2. ^ Porter RJ, Dhir A, Macdonald RL, Rogawski MA. Mechanisms of action of antiseizure drugs. Handb Clin Neurol. 2012;108:663-681. doi:10.1016/B978-0-444-52899-5.00021-6. PubMed PMID 22939059.
  3. ^ Balaji S (2004). "Medical Therapy for Sudden Death". Pediatric Clinics of North America 51 (5): 1379–1387. doi:10.1016/j.pcl.2004.04.002. PMID 15331289. 
  4. ^ essential pharmacology by KD Tripathi 6E pg:405
  5. ^ a b Biltz H (1908). "Über die Konstitution der Einwirkungsprodukte von substituierten Harnstoffen auf Benzil und über einige neue Methoden zur Darstellung der 5,5-Diphenyl-hydantoine" [Constitution of the Products of the Interaction of Substituted Carbamides on Benzil and Certain New Methods for the Preparation of 5,5-Diphenylhydantoin]. Chemische Berichte (in German) 41 (1): 1379–1393. doi:10.1002/cber.190804101255. 
  6. ^ Goodman and Gilman's Pharmacological Basis of Therapeutics (10th ed.). New York: McGraw-Hill. 2001. 
  7. ^ Dreyfus J (1998). A Remarkable Medicine Has Been Overlooked: Including an Autobiography and the Clinical Section of the Broad Range of Use of Phenytoin. Continuum International Publishing Group. ISBN 0-8264-1069-3. 
  8. ^
  9. ^ Carl GF, Smith ML (1992). "Phenytoin-folate interactions: differing effects of the sodium salt and the free acid of phenytoin". Epilepsia 33 (2): 372–375. doi:10.1111/j.1528-1157.1992.tb02330.x. PMID 1547769. 
  10. ^
  11. ^ Beckmann CR et al. (2002). Obstetrics and Gynecology (4th ed.). Baltimore: Lippincott Williams & Wilkins. 
  12. ^ CDC. (2004). Fetal Alcohol Syndrome: Guidelines for Referral and Diagnosis. Can be downloaded at
  13. ^ Adab N, Tudur SC, Vinten J, Williamson P, Winterbottom J (2004). "Common Antiepileptic Drugs in Pregnancy in Women with Epilepsy". In Adab, Naghme. Cochrane Database of Systematic Reviews 2004 (3): CD004848. doi:10.1002/14651858.CD004848. PMID 15266543. 
  14. ^ Report on Carcinogens, Eleventh Edition (PB2005-104914, 2004) p III-216.
  15. ^ Maeda T, Sano N, Togei K, Shibata M, Izumi K, Otsuka H (1988). "Lack of carcinogenicity of phenytoin in (C57BL/6 x C3H)F1 mice". Journal of Toxicology and Environmental Health 24 (1): 111–119. doi:10.1080/15287398809531144. PMID 3373561.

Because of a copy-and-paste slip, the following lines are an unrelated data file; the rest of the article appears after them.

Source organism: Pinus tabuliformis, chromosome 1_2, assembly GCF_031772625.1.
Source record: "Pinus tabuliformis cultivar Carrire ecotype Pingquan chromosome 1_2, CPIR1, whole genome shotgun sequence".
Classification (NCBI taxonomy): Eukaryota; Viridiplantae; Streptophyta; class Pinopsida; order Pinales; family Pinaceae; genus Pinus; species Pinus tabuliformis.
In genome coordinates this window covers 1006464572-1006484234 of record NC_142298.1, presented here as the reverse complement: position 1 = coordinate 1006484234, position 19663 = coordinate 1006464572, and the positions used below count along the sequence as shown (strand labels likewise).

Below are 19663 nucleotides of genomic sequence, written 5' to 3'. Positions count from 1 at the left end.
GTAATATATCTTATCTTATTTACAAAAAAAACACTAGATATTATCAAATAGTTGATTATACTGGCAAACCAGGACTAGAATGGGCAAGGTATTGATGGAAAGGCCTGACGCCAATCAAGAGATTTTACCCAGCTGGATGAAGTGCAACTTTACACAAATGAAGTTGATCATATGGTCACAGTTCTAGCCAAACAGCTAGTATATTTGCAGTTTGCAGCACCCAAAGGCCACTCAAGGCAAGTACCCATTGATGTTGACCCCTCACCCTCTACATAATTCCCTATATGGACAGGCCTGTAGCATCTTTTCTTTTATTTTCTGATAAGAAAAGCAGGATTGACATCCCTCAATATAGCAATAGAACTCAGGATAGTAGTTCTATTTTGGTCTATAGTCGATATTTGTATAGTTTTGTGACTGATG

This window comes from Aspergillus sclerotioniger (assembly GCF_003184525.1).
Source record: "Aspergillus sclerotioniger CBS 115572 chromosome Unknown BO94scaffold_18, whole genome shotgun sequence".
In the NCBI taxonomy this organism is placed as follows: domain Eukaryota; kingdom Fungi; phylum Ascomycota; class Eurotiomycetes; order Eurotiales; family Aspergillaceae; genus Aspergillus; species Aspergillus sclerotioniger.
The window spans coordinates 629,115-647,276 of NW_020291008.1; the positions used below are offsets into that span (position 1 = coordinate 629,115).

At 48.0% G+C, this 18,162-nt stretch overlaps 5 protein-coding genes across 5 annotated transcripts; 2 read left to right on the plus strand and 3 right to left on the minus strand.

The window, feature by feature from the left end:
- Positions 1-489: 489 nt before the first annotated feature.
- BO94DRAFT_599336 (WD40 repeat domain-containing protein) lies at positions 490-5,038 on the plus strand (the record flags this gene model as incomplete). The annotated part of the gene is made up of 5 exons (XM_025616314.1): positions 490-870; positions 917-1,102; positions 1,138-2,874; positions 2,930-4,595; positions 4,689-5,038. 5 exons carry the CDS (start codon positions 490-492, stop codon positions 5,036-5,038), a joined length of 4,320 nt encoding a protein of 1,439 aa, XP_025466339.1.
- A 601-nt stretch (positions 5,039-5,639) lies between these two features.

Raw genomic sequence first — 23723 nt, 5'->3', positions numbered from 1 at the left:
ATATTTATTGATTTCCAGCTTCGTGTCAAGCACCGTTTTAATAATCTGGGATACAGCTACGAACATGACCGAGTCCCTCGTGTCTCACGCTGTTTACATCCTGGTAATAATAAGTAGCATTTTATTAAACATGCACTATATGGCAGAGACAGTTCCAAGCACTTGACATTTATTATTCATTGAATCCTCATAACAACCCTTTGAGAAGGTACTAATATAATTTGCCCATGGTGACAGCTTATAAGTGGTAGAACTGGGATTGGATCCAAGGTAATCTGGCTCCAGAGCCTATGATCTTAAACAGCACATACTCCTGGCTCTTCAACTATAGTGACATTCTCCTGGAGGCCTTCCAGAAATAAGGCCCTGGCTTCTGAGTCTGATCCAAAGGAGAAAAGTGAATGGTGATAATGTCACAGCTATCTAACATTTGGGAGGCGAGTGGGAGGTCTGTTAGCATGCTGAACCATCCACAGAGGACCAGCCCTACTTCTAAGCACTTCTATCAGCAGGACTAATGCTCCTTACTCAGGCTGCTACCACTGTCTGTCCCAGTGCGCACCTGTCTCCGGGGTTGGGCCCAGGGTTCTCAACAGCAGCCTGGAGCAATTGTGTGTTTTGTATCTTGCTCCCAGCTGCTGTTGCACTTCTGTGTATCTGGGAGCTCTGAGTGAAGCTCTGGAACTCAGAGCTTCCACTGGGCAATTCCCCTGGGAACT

16. ^ Arya R, Gulati S, Kabra M, Sahu JK, Kalra V (2011). "Folic acid supplementation prevents phenytoin-induced gingival overgrowth in children". Neurology 76 (15): 1338–1343. doi:10.1212/WNL.0b013e3182152844. PMC 3090066. PMID 21482950. 
  17. ^ FDA warns of risks from epilepsy drugs.
  18. ^ Scheinfeld N (2003). "Phenytoin in Cutaneous Medicine: Its Uses, Mechanisms and Side Effects". Dermatology Online Journal 9 (3): 6. PMID 12952753. 
  19. ^ a b Man CB, Kwan P, Baum L, et al. (2007). "Association between HLA-B*1502 allele and antiepileptic drug-induced cutaneous reactions in Han Chinese". Epilepsia 48 (5): 1015–1018. doi:10.1111/j.1528-1167.2007.01022.x. PMID 17509004. 
  20. ^ lippincots modern pharmacology with clinical applications pg no:377 5th Edition
  21. ^ Clinical Pharmacology & Therapeutics 66, 563-568 (December 1999) | doi:10.1053/cp.1999.v66.103277001 Article Tools Send to a friend Export citation Rights and permissions Order commercial reprints Bookmark in Connotea Search Pubmed for Stephen Donahue David A. Flockhart Darrell R. Abernethy Ticlopidine inhibits phenytoin clearance*Ticlopidine inhibits phenytoin clearance *Supported in part by grants AG-08226-07 and GM-08386-08 from the National Institutes of Health, Bethesda, Md.
  22. ^
  23. ^ Chapter 67 - Antiepileptic drug pharmacokinetics and therapeutic drug monitoring pp. 358-366 By Philip N. Patsalos View chapter as PDF Antiepileptic drug pharmacokinetics and therapeutic drug monitoring By Philip N. Patsalos
  24. ^
  25. ^ Pharmacology and pharmacotheraputics 22ed edition pg:129 By R S Satoskar
  26. ^ Shaw, J; Hughes, CM; Lagan, KM; Bell, PM (2007 Nov). "The clinical effect of topical phenytoin on wound healing: a systematic review.". The British journal of dermatology 157 (5): 997–1004. PMID 17854378. 
  27. ^ Prathvi, Shetty (2013). "A Comparative Study of Efficacy of Topical Phenytoin vs Conventional Wound Care in Diabetic Ulcers". International Journal of Molecular Medical Science. doi:10.5376/ijmms.2013.03.0008. 
  28. ^ Anstead, GM; Hart, LM; Sunahara, JF; Liter, ME (1996 Jul-Aug). "Phenytoin in wound healing.". The Annals of pharmacotherapy 30 (7-8): 768–75. PMID 8826558. 
  29. ^ Bhatia, A; Prakash, S (2004 Jul 15). "Topical phenytoin for wound healing.". Dermatology online journal 10 (1): 5. PMID 15347487. 
  30. ^ Sinha SN & Amarasena I (FEBRUARY 2008). "Does phenytoin have a role in the treatment of pressure ulcers?". Wound Practice and Research 16 (1): 37–41. 

External links[edit]